Over the past several months, Brig. Gen. J. Michael Hayes has hosted visits by Japanese parliament members nearly every week to tour U.S. military facilities in Okinawa. He has fielded questions like this from a recent visiting politician: “Why can’t you cut the troops from 18,000 to 9,000?”

Hayes says he tries to explain that he can’t impose a political solution on a military issue and that the Marines work as an inseparable part of U.S. land, air and support forces here. Cutting their number would be as untenable as chopping a naval vessel in half, he and Ayres said in a joint interview.

Some U.S. and Japanese officials express dismay that vital security issues are now being exploited for domestic political purposes.

Such concerns--and the complexities of public attitudes toward the American presence overall--are strikingly apparent in the wind-swept northern region of Okinawa, the poorest area of Japan’s poorest prefecture. In Nago--a sleepy coastal town of 54,000 people, weather-beaten buildings and a fading commercial center--military, political and economic interests are clashing.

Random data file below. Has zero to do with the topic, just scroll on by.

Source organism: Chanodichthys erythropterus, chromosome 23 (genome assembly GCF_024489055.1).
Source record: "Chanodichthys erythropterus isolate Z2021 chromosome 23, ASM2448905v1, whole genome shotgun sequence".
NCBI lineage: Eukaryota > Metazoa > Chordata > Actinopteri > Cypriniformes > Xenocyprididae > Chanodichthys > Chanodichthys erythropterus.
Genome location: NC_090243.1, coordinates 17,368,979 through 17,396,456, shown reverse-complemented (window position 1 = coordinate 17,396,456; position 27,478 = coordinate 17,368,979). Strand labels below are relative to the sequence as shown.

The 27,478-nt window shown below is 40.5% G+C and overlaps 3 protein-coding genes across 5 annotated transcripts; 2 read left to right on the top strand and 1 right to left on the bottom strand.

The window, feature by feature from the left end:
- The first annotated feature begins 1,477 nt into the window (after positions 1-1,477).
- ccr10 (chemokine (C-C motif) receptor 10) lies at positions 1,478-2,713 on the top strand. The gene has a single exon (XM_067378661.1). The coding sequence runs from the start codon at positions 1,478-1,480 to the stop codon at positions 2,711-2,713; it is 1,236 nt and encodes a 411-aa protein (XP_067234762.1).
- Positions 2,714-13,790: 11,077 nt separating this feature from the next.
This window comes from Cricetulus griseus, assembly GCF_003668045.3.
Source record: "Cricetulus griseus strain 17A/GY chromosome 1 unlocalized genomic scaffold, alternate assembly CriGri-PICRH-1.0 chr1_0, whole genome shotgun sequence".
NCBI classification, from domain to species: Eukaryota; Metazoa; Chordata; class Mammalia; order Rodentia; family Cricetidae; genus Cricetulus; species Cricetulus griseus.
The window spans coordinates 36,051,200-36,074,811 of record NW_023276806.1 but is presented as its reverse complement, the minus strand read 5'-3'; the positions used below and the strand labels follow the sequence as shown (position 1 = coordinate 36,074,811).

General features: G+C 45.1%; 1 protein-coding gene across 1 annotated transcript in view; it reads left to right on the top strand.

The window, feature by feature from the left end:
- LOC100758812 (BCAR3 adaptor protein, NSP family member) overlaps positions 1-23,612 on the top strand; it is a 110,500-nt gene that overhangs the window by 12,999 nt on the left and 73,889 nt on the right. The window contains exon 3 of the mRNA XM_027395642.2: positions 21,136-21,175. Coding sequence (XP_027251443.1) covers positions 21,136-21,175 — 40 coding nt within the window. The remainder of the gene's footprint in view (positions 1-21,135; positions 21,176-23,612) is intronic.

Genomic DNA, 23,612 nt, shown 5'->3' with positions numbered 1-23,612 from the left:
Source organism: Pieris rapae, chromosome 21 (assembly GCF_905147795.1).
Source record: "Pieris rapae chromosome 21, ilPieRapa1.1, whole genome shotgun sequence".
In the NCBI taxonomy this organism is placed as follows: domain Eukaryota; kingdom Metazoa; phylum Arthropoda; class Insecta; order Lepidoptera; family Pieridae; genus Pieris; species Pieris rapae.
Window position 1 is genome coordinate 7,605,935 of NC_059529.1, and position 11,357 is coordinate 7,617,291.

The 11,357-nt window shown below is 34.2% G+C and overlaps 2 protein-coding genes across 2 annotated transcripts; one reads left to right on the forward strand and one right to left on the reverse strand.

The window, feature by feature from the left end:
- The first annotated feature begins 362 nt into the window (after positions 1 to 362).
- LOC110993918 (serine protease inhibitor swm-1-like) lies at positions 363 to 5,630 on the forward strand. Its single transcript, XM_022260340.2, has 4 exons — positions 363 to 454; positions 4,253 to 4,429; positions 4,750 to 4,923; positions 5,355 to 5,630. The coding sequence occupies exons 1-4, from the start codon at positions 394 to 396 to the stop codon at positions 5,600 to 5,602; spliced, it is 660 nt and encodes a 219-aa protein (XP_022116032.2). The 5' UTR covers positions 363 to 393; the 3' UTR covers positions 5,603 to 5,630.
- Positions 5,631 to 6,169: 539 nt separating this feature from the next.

Nago Mayor Tetsuya Higa still pours forth emotional memories of a land bereft of oil and gas, able to produce little but a subsistence diet of sweet potatoes, and stripped of its water and other resources by the rapacious south.


Chance to Reap Rich Rewards

But now the impoverished region has a chance to reap rich rewards. The catch: It must agree to accept a planned heliport for Marine choppers, which would be relocated from Futenma Air Station in heavily populated central Okinawa.

Futenma’s relocation was the most celebrated item in a package unveiled last year in which American officials agreed to return 21% of the land used by U.S. military forces, restrict live-firing and take other measures to reduce the effect of American troops on Okinawan lives.